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Conservation area

- an area designated by a local authority as an area of special architectural or historic interest, the character of which it is desirable to preserve or enhance. Since the power was first vested in local authorities under the Civic Amenities Act of 1967, some 8000 areas have been designated throughout Britain, and the range is enormous, from busy city centres to small villages and from industrial to residential areas, with a great deal in between. While the respective Secretary of States have the power, in exceptional cases to designate areas, unlike listing, designation remains a matter for the discretion of individual local authorities.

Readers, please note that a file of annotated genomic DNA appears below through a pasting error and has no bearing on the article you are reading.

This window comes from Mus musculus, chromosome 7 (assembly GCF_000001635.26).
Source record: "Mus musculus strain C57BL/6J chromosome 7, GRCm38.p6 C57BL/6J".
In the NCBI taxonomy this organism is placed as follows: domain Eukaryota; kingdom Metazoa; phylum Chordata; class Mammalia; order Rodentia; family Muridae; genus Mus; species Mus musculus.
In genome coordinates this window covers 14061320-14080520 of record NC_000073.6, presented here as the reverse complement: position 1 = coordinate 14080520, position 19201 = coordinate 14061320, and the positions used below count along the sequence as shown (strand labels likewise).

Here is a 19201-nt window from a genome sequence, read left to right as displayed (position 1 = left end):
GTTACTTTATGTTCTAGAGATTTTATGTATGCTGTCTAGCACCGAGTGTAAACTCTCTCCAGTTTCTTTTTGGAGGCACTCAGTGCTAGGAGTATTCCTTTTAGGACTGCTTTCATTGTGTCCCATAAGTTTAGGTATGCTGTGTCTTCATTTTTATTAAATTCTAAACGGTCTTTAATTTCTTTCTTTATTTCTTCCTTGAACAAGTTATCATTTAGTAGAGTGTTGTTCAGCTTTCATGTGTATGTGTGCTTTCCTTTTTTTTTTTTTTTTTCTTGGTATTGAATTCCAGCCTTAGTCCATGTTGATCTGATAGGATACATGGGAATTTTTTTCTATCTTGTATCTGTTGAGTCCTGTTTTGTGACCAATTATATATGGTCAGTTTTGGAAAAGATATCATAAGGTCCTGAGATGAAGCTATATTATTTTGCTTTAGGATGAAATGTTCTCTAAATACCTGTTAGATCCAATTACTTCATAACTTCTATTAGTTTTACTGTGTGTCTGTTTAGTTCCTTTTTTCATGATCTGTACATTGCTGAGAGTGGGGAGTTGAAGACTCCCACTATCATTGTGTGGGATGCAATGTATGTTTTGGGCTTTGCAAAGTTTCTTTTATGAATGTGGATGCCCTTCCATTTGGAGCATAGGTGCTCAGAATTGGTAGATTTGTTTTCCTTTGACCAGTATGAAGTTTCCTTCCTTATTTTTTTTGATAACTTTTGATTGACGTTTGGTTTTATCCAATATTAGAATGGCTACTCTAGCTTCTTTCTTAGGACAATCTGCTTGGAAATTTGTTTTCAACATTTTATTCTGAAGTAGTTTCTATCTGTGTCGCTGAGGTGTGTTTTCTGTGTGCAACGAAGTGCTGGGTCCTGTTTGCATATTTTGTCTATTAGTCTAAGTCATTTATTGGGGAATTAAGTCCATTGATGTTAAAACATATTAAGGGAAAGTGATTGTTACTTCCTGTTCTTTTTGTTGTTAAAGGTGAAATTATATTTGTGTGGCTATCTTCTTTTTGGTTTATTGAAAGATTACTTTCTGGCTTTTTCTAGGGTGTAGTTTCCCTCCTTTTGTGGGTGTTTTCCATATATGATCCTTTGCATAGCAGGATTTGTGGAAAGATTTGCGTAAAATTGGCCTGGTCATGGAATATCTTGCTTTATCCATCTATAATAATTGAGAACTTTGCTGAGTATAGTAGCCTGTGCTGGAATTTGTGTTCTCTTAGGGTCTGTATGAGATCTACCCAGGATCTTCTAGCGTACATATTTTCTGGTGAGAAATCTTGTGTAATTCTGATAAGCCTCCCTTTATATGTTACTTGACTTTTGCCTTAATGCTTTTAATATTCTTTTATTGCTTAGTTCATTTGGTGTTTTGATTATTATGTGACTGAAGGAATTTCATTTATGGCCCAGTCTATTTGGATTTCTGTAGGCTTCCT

Once designated, the local authority is then charged with paying "special attention" to the desirability of preserving or enhancing the character or appearance of the area. This apparently simple and straightforward statement has become a matter of real contention, frequently and widely debated. There are many "character and appearance combinations". A proposal to convert a run down residence to a nightclub, for example might not preserve the character of an area but could enhance its appearance. See the "Steinberg Principle".

Unlike listing, there is, in theory at least, no category of conservation area all are held to be of the same value, except in Scotland, where conservation areas can be declared to be "outstanding". This status is conferred by Historic Scotland and has the effect of making a variety of works in such areas for example, to unlisted buildings, eligible for grant aid.